Will New Medicaid Waivers Collide With State Delivery Reforms?

Health Update

Editor’s Note: In a new blog post for The Commonwealth Fund, summarized below, Manatt Health examines how new Medicaid waiver policies, such as work requirements, will impact state delivery reforms. Click here to read the full post.

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Following the Trump administration’s encouragement to states to consider new Medicaid waiver policies that allow restrictions on coverage, 19 states have approved or pending waivers with coverage limitations, including meeting work and community engagement requirements and paying premiums. Failure to meet these requirements could result in “lockouts” from Medicaid. These fervently debated policies will affect state delivery reform efforts—aimed at improving health and bending the cost curve—in three principal ways.

1. Continuity of Coverage Is Essential to Delivery and Payment Reform

The new waiver policies will almost certainly lead to greater coverage instability, both at implementation and on an ongoing basis. The reasons for likely coverage losses include:

  • The premiums several new waivers impose, some at higher levels than previously, that research suggests many low-income families would be unable to pay consistently
  • The unpredictable and fluctuating schedules common to low-wage jobs that would make it difficult for beneficiaries to meet work requirements
  • The lack of information among even beneficiaries who are working about the need to report their hours, how to report and the deadline for reporting

Lockouts imposed as penalties would exacerbate the instability. Arkansas’ experience is instructive. In the first month in which coverage could be terminated due to newly approved work requirements, at least 55% of the nonexempt expansion adults who were required to report lost coverage.

2. People With Complex Health and Social Needs Are Most at Risk

About 5% of all Medicaid beneficiaries account for nearly half (48%) of program spending. These high-need, high-cost beneficiaries are particularly vulnerable to coverage losses as a result of the new waiver policies. Some may be exempt from work requirements, although there is considerable variation among states. Even those who are exempt, however, will be at significant risk of coverage loss. They may be unaware of the work requirements or the exemption—and, even if they are aware, may be unable to manage the paperwork or electronic portal to secure the exemption.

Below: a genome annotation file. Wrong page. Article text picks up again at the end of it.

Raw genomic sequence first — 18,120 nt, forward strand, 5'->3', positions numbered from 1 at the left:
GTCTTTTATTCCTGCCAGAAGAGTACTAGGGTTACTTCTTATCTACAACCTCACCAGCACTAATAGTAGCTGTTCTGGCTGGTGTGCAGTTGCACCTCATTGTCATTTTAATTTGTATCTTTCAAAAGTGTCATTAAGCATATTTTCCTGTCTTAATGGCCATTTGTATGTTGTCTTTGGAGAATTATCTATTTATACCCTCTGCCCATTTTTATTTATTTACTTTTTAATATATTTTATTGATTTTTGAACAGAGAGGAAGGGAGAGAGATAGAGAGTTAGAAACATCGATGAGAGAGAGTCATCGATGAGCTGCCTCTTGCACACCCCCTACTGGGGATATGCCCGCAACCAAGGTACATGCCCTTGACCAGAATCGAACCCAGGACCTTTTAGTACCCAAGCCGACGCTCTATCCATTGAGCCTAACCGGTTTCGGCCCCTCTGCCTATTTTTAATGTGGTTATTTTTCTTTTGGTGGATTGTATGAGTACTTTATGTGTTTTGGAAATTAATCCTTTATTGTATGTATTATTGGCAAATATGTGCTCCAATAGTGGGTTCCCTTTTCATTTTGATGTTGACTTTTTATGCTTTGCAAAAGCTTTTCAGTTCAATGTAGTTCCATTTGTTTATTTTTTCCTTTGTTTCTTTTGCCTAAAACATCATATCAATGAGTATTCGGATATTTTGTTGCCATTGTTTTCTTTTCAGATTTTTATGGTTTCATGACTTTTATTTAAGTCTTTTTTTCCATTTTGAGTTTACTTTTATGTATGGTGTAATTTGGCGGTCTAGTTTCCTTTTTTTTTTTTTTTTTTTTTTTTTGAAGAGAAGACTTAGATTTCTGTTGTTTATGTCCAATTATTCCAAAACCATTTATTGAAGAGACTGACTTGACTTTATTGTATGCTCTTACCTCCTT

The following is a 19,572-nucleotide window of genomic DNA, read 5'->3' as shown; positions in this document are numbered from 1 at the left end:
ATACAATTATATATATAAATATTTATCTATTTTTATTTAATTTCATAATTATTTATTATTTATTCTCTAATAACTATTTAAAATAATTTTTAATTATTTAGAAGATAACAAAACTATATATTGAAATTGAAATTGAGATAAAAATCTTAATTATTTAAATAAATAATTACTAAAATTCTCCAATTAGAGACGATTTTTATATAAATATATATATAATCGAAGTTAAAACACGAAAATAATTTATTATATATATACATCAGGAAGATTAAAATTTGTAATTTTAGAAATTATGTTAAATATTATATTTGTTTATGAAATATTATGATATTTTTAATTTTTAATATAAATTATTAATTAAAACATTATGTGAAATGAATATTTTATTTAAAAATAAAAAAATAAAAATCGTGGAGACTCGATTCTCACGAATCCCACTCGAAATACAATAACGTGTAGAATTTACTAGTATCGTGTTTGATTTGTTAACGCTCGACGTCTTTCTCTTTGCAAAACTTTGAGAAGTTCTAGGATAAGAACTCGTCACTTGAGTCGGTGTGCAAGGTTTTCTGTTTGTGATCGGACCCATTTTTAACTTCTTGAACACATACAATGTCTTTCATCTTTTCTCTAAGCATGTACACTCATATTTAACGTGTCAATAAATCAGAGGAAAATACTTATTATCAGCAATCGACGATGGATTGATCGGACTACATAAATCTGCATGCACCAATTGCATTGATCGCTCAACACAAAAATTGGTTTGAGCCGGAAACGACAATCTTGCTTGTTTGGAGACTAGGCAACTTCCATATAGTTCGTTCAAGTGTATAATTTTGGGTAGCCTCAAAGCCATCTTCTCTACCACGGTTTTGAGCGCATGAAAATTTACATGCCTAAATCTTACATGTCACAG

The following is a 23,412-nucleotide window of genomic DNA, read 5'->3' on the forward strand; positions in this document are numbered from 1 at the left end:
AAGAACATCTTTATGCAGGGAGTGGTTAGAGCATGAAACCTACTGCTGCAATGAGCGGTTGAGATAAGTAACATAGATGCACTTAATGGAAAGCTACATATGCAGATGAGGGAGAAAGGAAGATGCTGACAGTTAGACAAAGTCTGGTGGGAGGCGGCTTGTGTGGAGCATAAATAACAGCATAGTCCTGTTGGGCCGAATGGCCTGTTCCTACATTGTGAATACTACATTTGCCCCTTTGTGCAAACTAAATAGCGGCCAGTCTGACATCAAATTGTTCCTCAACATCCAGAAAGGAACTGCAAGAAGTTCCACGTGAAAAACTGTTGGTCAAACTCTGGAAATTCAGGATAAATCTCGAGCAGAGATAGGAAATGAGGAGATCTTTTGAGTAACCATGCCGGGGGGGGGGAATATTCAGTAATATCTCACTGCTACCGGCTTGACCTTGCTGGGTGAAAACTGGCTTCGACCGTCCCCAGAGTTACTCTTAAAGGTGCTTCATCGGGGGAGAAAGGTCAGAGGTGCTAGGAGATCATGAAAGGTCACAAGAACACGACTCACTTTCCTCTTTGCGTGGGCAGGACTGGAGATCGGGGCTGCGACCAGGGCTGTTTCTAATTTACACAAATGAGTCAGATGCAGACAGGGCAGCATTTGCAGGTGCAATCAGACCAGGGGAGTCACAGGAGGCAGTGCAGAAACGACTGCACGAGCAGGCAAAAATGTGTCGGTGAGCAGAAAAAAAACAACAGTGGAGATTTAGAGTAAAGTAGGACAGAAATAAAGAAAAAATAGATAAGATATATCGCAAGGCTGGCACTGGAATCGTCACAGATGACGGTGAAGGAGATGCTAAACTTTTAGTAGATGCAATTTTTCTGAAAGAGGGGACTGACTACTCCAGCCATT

3. Safety Net Providers Will Be Directly Affected

The new waiver policies will have considerable impact on community health centers, safety-net hospitals, teaching and children’s hospitals, and others that serve a large share of Medicaid beneficiaries. Expansions in insurance coverage, particularly in Medicaid expansion states, have led to drops in uncompensated care and paved the way for these reforms.

The coverage gaps and losses prompted by the new waiver policies, however, are likely to reverse some of these gains. They also will place new burdens on physicians and clinics, with the American College of Physicians expecting an overwhelming number of requests to complete medical forms by those applying for work requirement exemptions.

Conclusion

Like other payers, Medicaid programs have been experimenting with ways to improve care and control costs. The considerable unintended consequences the new waiver policies will have on delivery system and payment reforms warrant careful consideration.